Scattered about the Internet is a treasure trove of data, and more and more, it’s being used to manage people.
Big data might be unstructured and unwieldy to many, and there are reasons for that perception.
It’s collected from a variety of public and private sources — as well as internal and external means — so it takes focus and dedication to curate and manage it. But effectively analyzing this data can provide you with the tools for success.
Perhaps one of the better-known examples of this practice can be found in the Oakland Athletics baseball team. General Manager Billy Beane hired “quants” to analyze the performance of potential recruits. The data was so powerful that it turned the team into a winner, as described in the book and movie Moneyball, but this method certainly isn’t limited to the baseball field. Read more…
Long ago, I received an especially confusing piece of negative feedback:
Remember three or four months ago at that event? You did something wrong. I can’t remember what it was exactly, but I remember that it wasn’t good.”
I was baffled and didn’t gain much from the conversation.
What I did learn was that getting comfortable with giving effective negative feedback can be a challenge for managers, new and old alike. Read more…
First of two parts
If you are a corporate manager, you already know that you routinely spend a significant portion of your time trying to motivate your employees.
On average, I estimate that encouraging, cajoling, and the worst part, having to hang around just to ensure that your employees are continuously working takes up to 50 percent of the average manager’s time each week.
If you don’t believe my estimate, ask a few managers to keep a work log for a few weeks if you want an accurate time for your firm. You might go a step further and ask a few of your managers if they enjoy trying to motivate and if they are good at it, because you’re likely to find that they dread every minute of it. Read more…
Thank you for accepting my request. l am currently looking for a job and l was wondering if you could help me? l am in Dubai on a tourist visa. Please find below my CV.
Can you kindly review my CV and help me find a job?
My husband needs a new job. He is a hard worker; please help him find a job.
I am a mechanical engineer; can you get me job in your firm?
All in a week’s work. Read more…
A retention interview is not a performance appraisal; it is not about how the person is doing his or her job. It is not a job satisfaction or employee engagement survey.
A retention interview is about what the company is doing (or not doing) that frustrates their top performers.
If you’d like to create your own retention interview, here are a few pointers to keep in mind: Read more…
Employees quit their jobs for various reasons — career advancement, higher salaries, increased benefits, better commute and more opportunities.
And you know what they say: the grass isn’t always greener on the other side, and sometimes you’ll find an employee that wants to come back “home.”
As an employer, you have to decide whether or not you want to rehire this “boomerang employee.” There are certainly advantages to rehiring a former worker, but there are disadvantages to consider as well. Read more…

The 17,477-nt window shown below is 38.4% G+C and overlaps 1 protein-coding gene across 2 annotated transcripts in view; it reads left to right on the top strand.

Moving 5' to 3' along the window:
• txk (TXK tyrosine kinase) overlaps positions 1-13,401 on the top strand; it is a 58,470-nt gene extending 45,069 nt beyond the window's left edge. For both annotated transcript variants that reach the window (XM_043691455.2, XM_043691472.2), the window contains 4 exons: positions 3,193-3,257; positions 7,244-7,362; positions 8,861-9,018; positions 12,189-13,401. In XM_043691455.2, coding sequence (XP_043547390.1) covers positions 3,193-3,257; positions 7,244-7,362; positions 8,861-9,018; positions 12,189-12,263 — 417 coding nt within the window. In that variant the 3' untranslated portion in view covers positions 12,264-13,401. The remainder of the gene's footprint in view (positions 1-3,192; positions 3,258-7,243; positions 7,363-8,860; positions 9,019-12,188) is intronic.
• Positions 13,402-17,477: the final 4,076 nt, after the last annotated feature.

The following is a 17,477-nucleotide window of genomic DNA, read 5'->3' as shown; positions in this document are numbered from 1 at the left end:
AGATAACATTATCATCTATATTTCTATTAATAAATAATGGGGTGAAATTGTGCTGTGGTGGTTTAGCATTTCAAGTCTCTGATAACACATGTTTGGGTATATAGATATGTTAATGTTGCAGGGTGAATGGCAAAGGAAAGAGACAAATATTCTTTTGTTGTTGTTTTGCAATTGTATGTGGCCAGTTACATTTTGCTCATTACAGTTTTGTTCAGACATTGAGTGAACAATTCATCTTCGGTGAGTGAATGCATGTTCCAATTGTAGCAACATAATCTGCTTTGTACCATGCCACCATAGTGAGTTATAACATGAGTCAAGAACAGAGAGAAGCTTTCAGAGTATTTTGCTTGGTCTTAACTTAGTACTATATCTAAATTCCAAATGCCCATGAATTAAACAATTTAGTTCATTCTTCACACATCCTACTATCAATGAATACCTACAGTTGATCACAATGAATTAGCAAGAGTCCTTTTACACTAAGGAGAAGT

HR professionals everywhere have been eager in recent years to find innovative new ways that technology can improve what they do in human capital management.
Whether it’s managing the daily grind of payroll and benefits or devising more comprehensive workforce plans, there are no doubt plenty of ways that more mobile and cloud-based platforms can make a difference.
Of course, it shouldn’t just be HR offices benefiting from the rise of modern technology. Read more…
Editor’s Note: Readers frequently ask about past TLNT articles. That’s why we republish a Classic TLNT post every Friday.
How much is it costing?
“We just spent over $5,000 for a half-hour meeting,” one of the senior executives said. The meeting was to decide the scheduled lunch hour, and this was the second meeting.
As I heard this, I could almost see an old-fashioned time clock at the conference room door that punched time in and time out. Taking that a step further, we could envision, at the end of the “month,” the exact cost for each one of these important meetings. It would be a sobering report if all of our meeting hours were calculated as such. Read more…
I’ll tell anyone who’ll listen that I’m a proud cynic.
The definition of “cynic” varies slightly from dictionary to dictionary, but most say something along the lines of “distrustful or scornful of others’ motives.”
However, I think that’s a little harsh. I prefer to define my world view as a pragmatic recognition that most people most of the time will behave to further their self-interests. Read more…
During five years of international HR consulting for a range of organizations, I noticed that companies of all sizes (from small businesses to the global Fortune 100) had something in common: When HR was perceived by others to deliver the most value, it was when it was firefighting — responding to issues and “fixing” them.
Human Resources is most often operationally oriented, providing support for transactional processes, like hiring, performance reviews, and compensation reviews.
It’s this kind of focus that has prompted some experts to call for the splitting of HR departments. Read more…